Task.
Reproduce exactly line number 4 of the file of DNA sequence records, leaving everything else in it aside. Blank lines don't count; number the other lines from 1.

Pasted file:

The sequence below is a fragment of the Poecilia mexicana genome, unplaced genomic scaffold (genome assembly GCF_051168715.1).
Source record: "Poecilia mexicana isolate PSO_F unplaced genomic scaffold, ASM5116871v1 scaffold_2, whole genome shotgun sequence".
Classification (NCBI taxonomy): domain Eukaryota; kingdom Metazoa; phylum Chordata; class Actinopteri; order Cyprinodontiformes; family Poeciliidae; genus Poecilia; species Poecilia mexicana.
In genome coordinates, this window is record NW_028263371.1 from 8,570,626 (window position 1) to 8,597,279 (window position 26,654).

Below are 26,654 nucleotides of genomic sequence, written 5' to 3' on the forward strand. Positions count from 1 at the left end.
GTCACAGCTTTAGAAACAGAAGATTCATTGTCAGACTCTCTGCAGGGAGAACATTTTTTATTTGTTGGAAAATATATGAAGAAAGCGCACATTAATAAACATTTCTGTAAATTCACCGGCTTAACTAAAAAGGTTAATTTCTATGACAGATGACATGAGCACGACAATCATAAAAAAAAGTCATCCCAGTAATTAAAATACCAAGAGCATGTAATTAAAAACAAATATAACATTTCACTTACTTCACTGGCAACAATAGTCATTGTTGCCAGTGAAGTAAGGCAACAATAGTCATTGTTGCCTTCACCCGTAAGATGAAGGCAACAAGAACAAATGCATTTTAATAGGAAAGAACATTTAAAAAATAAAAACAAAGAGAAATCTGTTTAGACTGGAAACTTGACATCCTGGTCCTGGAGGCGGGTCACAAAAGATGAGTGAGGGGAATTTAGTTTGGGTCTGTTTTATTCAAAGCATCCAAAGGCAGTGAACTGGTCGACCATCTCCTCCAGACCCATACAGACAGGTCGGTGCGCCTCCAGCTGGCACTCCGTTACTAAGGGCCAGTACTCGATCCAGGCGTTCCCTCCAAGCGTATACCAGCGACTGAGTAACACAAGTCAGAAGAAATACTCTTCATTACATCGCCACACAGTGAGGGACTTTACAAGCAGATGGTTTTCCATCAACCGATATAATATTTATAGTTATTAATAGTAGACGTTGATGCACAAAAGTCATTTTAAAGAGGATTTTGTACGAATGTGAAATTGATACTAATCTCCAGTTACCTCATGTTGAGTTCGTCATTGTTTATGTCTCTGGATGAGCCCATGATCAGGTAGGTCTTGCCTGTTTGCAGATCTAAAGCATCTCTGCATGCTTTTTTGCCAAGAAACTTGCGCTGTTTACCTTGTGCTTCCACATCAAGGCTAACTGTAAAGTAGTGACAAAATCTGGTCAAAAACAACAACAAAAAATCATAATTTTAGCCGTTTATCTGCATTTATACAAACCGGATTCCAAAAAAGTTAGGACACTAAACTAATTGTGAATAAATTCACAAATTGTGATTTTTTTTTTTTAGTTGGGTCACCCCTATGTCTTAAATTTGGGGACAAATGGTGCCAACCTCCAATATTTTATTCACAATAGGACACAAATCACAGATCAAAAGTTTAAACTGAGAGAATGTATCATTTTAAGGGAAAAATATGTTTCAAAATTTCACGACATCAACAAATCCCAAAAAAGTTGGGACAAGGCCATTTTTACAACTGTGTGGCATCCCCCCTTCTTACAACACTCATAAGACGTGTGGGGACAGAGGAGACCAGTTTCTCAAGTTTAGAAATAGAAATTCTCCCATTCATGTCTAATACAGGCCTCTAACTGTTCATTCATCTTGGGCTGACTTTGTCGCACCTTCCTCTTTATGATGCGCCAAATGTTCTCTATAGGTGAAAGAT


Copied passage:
In genome coordinates, this window is record NW_028263371.1 from 8,570,626 (window position 1) to 8,597,279 (window position 26,654).